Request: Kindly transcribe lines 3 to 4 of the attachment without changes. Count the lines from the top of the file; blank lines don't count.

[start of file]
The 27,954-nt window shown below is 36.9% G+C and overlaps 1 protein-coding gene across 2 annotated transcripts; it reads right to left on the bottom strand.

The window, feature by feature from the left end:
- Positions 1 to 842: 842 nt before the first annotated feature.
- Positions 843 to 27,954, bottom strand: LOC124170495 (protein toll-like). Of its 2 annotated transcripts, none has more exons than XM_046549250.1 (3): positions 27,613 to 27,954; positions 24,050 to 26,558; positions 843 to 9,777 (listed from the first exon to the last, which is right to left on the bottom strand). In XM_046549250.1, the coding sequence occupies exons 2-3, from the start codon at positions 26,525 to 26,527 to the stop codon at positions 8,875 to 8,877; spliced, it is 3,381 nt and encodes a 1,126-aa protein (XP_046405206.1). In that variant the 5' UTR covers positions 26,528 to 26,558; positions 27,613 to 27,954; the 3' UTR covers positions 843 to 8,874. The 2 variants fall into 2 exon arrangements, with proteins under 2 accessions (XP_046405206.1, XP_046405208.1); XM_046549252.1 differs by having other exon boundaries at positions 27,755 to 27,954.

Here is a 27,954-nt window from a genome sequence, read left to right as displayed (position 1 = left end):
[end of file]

- Positions 1 to 842: 842 nt before the first annotated feature.
- Positions 843 to 27,954, bottom strand: LOC124170495 (protein toll-like). Of its 2 annotated transcripts, none has more exons than XM_046549250.1 (3): positions 27,613 to 27,954; positions 24,050 to 26,558; positions 843 to 9,777 (listed from the first exon to the last, which is right to left on the bottom strand). In XM_046549250.1, the coding sequence occupies exons 2-3, from the start codon at positions 26,525 to 26,527 to the stop codon at positions 8,875 to 8,877; spliced, it is 3,381 nt and encodes a 1,126-aa protein (XP_046405206.1). In that variant the 5' UTR covers positions 26,528 to 26,558; positions 27,613 to 27,954; the 3' UTR covers positions 843 to 8,874. The 2 variants fall into 2 exon arrangements, with proteins under 2 accessions (XP_046405206.1, XP_046405208.1); XM_046549252.1 differs by having other exon boundaries at positions 27,755 to 27,954.